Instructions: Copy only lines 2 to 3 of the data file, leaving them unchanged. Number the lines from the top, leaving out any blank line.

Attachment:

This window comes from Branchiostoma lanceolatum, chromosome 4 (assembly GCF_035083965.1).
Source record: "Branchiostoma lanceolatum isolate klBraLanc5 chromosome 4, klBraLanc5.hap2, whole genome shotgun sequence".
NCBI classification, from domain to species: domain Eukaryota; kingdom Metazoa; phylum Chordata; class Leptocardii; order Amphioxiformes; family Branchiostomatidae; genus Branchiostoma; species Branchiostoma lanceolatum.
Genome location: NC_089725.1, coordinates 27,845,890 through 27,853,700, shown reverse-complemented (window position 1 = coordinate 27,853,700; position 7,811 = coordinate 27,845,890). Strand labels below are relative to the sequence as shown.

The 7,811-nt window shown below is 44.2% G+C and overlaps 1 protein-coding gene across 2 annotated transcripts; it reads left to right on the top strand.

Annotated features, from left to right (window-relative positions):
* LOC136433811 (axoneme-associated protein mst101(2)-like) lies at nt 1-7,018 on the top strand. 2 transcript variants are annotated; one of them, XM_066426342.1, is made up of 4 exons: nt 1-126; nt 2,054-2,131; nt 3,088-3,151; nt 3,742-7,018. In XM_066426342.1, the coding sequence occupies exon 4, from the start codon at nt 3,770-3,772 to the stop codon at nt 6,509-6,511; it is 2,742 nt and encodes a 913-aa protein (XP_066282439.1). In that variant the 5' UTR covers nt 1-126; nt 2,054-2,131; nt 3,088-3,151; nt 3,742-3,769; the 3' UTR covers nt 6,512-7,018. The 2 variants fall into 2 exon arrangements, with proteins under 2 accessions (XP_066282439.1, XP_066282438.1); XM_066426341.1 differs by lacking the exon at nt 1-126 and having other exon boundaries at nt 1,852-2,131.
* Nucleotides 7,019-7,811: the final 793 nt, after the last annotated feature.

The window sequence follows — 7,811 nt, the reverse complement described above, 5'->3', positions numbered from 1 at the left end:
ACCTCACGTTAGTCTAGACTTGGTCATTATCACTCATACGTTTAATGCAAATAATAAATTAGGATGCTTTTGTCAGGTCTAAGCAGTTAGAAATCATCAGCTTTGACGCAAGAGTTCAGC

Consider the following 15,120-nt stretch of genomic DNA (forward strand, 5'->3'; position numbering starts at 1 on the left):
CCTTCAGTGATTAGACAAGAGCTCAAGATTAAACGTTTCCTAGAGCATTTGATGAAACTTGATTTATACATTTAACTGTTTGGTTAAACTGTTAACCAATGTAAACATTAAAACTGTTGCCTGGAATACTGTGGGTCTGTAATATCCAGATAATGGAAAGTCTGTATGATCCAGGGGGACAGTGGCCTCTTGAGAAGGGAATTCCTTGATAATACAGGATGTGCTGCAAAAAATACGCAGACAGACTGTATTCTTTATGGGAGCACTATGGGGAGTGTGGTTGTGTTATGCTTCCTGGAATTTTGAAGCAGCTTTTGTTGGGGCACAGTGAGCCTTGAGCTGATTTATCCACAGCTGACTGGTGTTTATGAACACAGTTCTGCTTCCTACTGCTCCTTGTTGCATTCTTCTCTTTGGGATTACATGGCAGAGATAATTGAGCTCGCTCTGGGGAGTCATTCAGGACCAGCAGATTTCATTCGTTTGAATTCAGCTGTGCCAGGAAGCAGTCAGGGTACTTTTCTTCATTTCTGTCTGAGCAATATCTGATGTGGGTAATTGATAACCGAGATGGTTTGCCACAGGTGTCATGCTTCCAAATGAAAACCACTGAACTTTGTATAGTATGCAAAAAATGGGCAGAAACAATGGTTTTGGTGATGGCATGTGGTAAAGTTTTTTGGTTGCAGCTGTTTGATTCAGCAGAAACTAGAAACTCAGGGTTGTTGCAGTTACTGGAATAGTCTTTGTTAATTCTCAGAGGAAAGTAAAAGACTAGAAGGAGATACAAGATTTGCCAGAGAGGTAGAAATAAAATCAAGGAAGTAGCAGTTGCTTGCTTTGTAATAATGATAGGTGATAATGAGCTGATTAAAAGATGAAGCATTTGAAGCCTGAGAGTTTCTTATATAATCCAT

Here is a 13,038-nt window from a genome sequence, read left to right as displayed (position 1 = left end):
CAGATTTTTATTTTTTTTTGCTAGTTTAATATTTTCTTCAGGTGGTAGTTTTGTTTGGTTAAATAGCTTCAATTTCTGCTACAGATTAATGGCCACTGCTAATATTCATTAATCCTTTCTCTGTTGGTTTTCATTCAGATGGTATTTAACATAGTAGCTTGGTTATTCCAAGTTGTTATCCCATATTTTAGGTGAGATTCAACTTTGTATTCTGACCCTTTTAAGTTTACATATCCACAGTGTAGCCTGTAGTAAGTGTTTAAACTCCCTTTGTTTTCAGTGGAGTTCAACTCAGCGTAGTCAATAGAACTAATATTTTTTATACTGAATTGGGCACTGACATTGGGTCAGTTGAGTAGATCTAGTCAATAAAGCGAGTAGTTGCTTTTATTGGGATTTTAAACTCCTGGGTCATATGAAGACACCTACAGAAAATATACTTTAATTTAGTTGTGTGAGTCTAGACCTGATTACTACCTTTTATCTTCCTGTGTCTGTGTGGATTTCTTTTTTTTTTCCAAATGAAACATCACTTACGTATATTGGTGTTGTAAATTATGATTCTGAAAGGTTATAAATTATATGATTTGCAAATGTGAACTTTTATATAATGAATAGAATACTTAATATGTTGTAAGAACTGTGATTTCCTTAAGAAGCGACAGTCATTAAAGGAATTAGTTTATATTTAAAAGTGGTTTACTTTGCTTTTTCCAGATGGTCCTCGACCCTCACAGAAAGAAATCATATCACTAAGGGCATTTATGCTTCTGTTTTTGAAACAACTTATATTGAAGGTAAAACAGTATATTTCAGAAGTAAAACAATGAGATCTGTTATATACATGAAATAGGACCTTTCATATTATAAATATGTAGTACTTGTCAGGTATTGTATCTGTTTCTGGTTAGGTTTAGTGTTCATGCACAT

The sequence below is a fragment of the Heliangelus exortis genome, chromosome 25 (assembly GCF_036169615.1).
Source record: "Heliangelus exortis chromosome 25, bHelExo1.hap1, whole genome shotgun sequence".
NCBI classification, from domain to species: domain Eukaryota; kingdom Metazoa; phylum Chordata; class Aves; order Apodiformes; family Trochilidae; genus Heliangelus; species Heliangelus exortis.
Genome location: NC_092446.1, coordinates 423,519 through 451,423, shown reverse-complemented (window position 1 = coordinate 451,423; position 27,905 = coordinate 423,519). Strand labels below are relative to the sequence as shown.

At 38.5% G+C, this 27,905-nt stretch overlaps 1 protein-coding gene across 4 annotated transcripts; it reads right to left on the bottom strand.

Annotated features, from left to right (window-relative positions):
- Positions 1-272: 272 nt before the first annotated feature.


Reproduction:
Source record: "Branchiostoma lanceolatum isolate klBraLanc5 chromosome 4, klBraLanc5.hap2, whole genome shotgun sequence".
NCBI classification, from domain to species: domain Eukaryota; kingdom Metazoa; phylum Chordata; class Leptocardii; order Amphioxiformes; family Branchiostomatidae; genus Branchiostoma; species Branchiostoma lanceolatum.